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Detection of Biogenic Amines in Canned Tuna Using a Voltammetric Electronic Tongue
1 , 1 , 1 , * 2
1  Sensors and Biosensors Group, Department of Chemistry, Universitat Autònoma de Barcelona, Edifici Cn, 08193 Bellaterra, Barcelona, Spain
2  Department of Chemistry, Universitat Autònoma de Barcelona, Edifici Cn, 08193 Bellaterra (Barcelona), Spain (registering DOI)

Biogenic amines (BAs), produced naturally due to the decomposition of amino acids, are crucial for food industry because the formation of BAs is directly related to improper storage and the presence of bacteria; high concentrations of BAs could be related easily with the quality and spoilage of the products of this sector. The necessity to quantify quickly and efficiently these targets makes mandatory the use of alternatives to conventional analytical methods used up to now. For example, sensors combined with chemometric tools are a promising alternative for quick and informative analysis in the food sector. Chemometric tools allow to develop models for the quantification of concrete compounds in complex matrix, making it a feasible tool for the development of more user-friendly methods than the traditional used since now. This work presents a model created for the detection of histamine (Hys), cadaverine (Cad) and tyramine (Tyr) using a set of 5 modified GEC (Graphite Epoxy Composite) electrodes: ZnO, CuO, SnO2, Bi2O3, and Polypyrrol, used in a voltammetric multisensory array approach. In the graphics below it could be observed the results obtained with an Artificial Neural Network (ANN) with 51 input neurons, 5 neurons in the hidden layer and 3 neurons in the output layer. The functions used for the hidden and output layers were Tansig and Purelin, respectively. The results show slopes near to 1 and intercepts close to 0, indicating the feasibility of the model.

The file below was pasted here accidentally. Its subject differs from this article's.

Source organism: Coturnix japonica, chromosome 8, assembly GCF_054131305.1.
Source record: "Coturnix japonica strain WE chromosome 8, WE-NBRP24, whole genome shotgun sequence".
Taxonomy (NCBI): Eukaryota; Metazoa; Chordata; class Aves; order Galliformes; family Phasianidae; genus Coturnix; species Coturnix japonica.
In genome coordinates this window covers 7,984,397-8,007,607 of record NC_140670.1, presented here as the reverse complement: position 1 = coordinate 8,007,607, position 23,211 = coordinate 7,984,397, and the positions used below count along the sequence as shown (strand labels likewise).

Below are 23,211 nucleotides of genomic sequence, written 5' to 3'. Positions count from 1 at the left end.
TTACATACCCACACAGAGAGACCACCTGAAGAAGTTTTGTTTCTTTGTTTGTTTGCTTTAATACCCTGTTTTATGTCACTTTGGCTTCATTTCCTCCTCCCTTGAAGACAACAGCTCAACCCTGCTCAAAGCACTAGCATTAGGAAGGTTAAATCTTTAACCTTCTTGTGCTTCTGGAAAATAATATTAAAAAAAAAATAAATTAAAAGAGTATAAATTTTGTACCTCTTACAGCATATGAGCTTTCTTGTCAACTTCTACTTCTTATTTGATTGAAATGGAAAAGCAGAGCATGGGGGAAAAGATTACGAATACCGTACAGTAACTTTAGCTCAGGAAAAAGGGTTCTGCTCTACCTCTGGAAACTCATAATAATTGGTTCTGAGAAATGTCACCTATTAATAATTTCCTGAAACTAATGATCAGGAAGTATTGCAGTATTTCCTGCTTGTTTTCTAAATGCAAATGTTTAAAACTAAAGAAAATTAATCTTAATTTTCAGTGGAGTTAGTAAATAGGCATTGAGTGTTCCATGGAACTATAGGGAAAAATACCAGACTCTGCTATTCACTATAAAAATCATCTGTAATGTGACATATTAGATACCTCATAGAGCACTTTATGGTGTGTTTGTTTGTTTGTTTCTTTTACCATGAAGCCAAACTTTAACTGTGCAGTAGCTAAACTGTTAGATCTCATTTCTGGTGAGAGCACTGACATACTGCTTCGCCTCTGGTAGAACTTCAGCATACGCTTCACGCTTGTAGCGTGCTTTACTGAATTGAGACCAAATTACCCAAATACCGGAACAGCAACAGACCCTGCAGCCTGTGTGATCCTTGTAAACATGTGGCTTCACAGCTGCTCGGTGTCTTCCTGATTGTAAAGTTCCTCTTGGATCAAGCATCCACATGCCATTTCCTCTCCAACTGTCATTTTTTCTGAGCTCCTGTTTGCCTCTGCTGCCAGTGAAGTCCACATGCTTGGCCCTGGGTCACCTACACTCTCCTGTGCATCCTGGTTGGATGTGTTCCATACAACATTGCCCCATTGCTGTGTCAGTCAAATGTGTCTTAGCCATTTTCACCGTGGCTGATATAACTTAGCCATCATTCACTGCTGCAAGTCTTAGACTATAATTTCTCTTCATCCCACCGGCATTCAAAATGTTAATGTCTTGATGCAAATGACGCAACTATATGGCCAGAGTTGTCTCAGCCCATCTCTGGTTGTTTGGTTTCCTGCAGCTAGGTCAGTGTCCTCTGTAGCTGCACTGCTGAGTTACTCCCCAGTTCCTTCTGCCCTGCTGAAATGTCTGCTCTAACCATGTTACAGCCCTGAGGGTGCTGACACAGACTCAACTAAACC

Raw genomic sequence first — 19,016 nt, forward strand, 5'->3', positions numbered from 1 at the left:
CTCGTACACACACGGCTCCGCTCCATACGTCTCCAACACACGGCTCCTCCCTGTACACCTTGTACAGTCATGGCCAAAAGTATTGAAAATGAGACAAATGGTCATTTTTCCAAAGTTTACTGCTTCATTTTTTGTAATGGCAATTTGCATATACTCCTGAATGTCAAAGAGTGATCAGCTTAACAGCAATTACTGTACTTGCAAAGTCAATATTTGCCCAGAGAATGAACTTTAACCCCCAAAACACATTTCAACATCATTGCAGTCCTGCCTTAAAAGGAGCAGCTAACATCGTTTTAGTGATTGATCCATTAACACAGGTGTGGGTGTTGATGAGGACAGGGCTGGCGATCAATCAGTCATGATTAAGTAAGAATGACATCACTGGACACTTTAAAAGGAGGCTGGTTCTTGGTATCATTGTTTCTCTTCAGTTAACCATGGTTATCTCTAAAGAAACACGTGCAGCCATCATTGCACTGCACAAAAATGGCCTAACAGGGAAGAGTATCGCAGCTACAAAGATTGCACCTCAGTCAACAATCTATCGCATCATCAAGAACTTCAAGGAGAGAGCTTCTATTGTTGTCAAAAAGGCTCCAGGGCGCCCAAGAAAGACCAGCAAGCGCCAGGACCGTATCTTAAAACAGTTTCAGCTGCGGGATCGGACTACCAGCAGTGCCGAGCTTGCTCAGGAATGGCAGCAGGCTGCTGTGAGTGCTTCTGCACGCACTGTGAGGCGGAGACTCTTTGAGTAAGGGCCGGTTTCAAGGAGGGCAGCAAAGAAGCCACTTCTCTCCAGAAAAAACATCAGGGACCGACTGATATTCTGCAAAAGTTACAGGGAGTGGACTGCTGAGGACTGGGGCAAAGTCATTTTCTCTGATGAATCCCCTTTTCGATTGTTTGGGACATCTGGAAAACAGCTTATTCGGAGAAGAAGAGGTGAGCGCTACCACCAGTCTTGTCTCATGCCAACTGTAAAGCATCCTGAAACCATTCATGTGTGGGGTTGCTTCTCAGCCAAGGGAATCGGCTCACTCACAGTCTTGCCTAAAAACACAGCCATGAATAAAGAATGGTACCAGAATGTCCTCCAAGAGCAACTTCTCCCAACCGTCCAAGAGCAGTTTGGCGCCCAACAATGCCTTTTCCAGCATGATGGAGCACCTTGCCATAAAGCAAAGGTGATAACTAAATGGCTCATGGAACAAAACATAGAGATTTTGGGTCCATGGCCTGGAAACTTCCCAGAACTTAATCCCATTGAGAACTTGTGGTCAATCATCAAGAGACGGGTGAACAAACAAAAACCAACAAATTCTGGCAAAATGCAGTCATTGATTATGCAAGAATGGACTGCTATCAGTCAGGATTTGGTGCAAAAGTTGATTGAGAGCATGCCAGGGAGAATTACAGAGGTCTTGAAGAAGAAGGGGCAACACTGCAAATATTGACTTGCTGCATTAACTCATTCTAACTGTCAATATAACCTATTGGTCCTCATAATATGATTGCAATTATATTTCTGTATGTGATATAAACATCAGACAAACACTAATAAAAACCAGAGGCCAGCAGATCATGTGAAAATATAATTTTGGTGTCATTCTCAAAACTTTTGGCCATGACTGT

Keywords: artificial neural networks; electronic tongue; biogenic amines; hystamine; voltammetry